Time and again, the artist, who participated four times in the world-famous documenta show in Kassel, Germany, and represented Switzerland at the Venice Biennale in 1988, addressed movement and its relation to perception, metaphorically and literally ‘circling’ his subject. Take a work like the eight-part ‘Bewogen beweging’, 1982, from the Julius Baer Art Collection. Raetz sketches a male head here with just a few lines. On each new piece of paper he slightly changes perspective, much like a camera moving and circling the head: click, click, click. The world is not a fixed entity. It is open to endless interpretations and countless perspectives, seen from many angles. And with every instant, from each new position, it changes face.
In many works, Raetz played up reduction and ephemerality even further, eventually reaching a radically economical gestural vocabulary located right at the tipping point where a few abstract lines suddenly start to turn into the most simple but recognisable, almost archetypical figurative motifs. He hastily sketched bodies and torsi into the sand of the Mediterranean shores of Ramatuelle, photographing them before the waves washed them away, or, for a while, used Eucalyptus branches or even leaves instead of a pen to arrange simple forms on the walls. Often, these were faces – a laughing one here, a rather grim one there. From today’s perspective, these works, as reduced markers of feeling, appear to be analogue predecessors of the ubiquitous emojis and pictograms populating our digital screens.
For ‘EVA’, 1970 – currently on view in the first posthumous retrospective of Raetz’s work at Kunstmuseum Bern – the artist used a few bare branches and some lumps of plasticine to assemble a sculpture of a woman’s hips and crotch that feels much like a three-dimensional drawing. And indeed, in the Julius Baer Art Collection one can find a work on paper with this motif, too.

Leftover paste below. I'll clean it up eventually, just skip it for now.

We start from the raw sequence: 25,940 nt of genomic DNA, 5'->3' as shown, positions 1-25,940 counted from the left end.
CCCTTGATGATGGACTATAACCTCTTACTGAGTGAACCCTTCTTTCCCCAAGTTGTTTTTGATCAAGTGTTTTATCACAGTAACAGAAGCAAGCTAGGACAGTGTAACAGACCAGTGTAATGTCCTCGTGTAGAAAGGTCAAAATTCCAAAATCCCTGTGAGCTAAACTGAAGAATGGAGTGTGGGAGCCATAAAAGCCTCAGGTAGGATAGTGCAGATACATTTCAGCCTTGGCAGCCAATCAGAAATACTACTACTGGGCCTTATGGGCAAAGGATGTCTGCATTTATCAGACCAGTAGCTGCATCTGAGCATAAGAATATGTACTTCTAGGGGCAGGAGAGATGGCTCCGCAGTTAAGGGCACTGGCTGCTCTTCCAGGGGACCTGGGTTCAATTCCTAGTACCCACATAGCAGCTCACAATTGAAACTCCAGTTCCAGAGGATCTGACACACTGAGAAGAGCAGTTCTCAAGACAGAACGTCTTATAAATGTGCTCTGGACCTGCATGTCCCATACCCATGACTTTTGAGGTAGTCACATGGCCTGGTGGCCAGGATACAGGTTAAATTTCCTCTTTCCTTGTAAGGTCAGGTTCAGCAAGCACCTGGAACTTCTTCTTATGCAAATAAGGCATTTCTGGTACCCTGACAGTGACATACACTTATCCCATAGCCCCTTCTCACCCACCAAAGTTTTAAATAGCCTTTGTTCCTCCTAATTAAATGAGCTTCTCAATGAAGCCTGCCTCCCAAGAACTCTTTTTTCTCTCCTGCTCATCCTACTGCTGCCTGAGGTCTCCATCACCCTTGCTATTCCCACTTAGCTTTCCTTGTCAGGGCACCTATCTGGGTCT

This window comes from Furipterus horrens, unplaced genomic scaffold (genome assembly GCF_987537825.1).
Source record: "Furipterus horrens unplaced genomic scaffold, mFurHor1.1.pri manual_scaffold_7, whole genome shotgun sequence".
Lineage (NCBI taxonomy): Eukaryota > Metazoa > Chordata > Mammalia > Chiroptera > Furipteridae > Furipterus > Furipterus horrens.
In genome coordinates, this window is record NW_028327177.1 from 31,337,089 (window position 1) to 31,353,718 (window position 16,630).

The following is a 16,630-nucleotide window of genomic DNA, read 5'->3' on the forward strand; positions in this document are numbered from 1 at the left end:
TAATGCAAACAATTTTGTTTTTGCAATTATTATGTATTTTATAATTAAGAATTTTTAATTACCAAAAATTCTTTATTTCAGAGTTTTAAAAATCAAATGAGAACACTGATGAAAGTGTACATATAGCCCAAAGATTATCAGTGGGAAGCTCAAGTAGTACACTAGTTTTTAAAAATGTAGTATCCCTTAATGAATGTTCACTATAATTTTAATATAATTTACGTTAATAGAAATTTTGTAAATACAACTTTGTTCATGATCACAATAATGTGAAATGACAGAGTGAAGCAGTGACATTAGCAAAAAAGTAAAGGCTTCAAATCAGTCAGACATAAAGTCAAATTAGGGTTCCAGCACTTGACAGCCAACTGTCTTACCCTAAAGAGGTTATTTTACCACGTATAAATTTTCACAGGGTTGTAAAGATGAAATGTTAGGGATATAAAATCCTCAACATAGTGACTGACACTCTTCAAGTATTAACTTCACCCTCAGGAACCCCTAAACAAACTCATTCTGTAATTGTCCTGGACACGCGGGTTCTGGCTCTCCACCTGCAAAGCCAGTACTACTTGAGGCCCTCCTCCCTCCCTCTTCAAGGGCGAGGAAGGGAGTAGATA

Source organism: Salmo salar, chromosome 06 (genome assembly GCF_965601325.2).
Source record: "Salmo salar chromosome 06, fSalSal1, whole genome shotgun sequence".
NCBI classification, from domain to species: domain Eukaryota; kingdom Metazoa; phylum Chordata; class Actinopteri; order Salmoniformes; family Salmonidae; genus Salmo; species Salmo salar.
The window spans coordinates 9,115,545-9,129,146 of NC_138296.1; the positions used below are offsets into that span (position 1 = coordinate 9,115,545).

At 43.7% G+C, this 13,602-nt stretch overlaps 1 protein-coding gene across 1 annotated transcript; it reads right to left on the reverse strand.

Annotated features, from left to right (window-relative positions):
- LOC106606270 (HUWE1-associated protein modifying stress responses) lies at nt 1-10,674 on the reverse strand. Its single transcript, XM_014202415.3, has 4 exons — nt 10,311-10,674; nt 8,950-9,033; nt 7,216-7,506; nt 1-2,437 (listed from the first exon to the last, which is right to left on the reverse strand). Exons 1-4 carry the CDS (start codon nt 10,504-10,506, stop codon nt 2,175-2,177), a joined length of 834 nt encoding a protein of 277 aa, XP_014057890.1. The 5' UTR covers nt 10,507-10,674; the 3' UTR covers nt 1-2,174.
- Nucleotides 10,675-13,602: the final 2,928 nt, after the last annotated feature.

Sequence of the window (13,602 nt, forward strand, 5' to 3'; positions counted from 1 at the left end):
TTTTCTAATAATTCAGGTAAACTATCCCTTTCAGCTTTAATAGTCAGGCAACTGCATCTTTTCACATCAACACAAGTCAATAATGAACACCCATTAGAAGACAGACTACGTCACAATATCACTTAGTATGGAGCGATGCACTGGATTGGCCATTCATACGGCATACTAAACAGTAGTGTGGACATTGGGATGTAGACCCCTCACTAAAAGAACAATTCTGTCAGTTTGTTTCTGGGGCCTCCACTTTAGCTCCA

Moving Sculptures and Changing Perspectives
As can be seen in the Kunstmuseum Bern retrospective, at some point Raetz arrived at a sculptural practice that managed to bring movement and a change of perspective back into the works themselves – a perfect mixture, as it were, of drawing’s simple lines and the depth of three-dimensional space. There are anamorphic pieces forming words that read ‘Yes’ or ‘No’ from different perspectives (or ‘Oui’ and ‘Non’). And there are Raetz’s mobiles, mostly thin wires bent into abstract forms or delicate reduced drawings, often faces, seemingly floating weightless in space, spinning around their axis – this is not only a three-dimensional drawing but an animated one, too.
From today’s perspective, where political and biographical aspects frame much of contemporary art’s reception and production – a different sort of ‘positioning’ – Raetz’s oeuvre may, at first, appear all too concerned with radically formal and abstract issues. Yet isn’t the central question that this artist used to spend a lifetime exploring far more political than it initially seems? He insisted that perception relies on and is utterly dependent on position and perspective – and that things can drastically change when we move a few steps to the side, taking a different perspective and seeing the world from another angle. Isn’t this a profoundly political experience, after all? Raetz, in all modesty and with a decidedly tacit and quiet humour, time and again reminds us of the fact that things, quite literally, are in the eye of the beholder. And it is us who have to make a move.
Author: Dominikus Müller